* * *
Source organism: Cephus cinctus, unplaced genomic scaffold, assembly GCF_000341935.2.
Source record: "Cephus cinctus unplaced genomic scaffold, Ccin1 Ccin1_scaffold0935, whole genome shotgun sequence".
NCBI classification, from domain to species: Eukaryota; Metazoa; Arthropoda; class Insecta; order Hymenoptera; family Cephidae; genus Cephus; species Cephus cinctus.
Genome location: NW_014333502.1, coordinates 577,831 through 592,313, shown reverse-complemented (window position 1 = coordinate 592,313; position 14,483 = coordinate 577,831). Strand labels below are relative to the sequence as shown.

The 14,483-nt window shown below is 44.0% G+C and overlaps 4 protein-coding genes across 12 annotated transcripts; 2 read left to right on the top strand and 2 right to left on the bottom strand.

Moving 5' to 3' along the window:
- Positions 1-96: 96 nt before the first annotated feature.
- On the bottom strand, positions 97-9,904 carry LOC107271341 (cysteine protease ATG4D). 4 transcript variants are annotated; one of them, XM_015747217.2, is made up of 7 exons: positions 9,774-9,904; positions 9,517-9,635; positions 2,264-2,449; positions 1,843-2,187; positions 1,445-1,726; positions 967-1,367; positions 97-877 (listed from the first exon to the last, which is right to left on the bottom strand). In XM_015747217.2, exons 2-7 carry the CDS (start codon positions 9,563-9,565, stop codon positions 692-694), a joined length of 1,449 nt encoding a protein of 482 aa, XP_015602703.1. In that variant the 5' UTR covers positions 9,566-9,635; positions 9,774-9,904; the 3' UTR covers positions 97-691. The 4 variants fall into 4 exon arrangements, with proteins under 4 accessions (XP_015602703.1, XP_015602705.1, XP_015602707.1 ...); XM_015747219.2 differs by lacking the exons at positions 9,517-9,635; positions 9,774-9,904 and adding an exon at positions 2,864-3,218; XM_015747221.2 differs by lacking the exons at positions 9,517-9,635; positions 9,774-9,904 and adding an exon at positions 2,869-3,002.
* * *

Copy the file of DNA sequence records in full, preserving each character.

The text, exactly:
Source organism: Cephus cinctus, unplaced genomic scaffold, assembly GCF_000341935.2.
Source record: "Cephus cinctus unplaced genomic scaffold, Ccin1 Ccin1_scaffold0935, whole genome shotgun sequence".
NCBI classification, from domain to species: Eukaryota; Metazoa; Arthropoda; class Insecta; order Hymenoptera; family Cephidae; genus Cephus; species Cephus cinctus.
Genome location: NW_014333502.1, coordinates 577,831 through 592,313, shown reverse-complemented (window position 1 = coordinate 592,313; position 14,483 = coordinate 577,831). Strand labels below are relative to the sequence as shown.

The 14,483-nt window shown below is 44.0% G+C and overlaps 4 protein-coding genes across 12 annotated transcripts; 2 read left to right on the top strand and 2 right to left on the bottom strand.

Moving 5' to 3' along the window:
- Positions 1-96: 96 nt before the first annotated feature.
- On the bottom strand, positions 97-9,904 carry LOC107271341 (cysteine protease ATG4D). 4 transcript variants are annotated; one of them, XM_015747217.2, is made up of 7 exons: positions 9,774-9,904; positions 9,517-9,635; positions 2,264-2,449; positions 1,843-2,187; positions 1,445-1,726; positions 967-1,367; positions 97-877 (listed from the first exon to the last, which is right to left on the bottom strand). In XM_015747217.2, exons 2-7 carry the CDS (start codon positions 9,563-9,565, stop codon positions 692-694), a joined length of 1,449 nt encoding a protein of 482 aa, XP_015602703.1. In that variant the 5' UTR covers positions 9,566-9,635; positions 9,774-9,904; the 3' UTR covers positions 97-691. The 4 variants fall into 4 exon arrangements, with proteins under 4 accessions (XP_015602703.1, XP_015602705.1, XP_015602707.1 ...); XM_015747219.2 differs by lacking the exons at positions 9,517-9,635; positions 9,774-9,904 and adding an exon at positions 2,864-3,218; XM_015747221.2 differs by lacking the exons at positions 9,517-9,635; positions 9,774-9,904 and adding an exon at positions 2,869-3,002.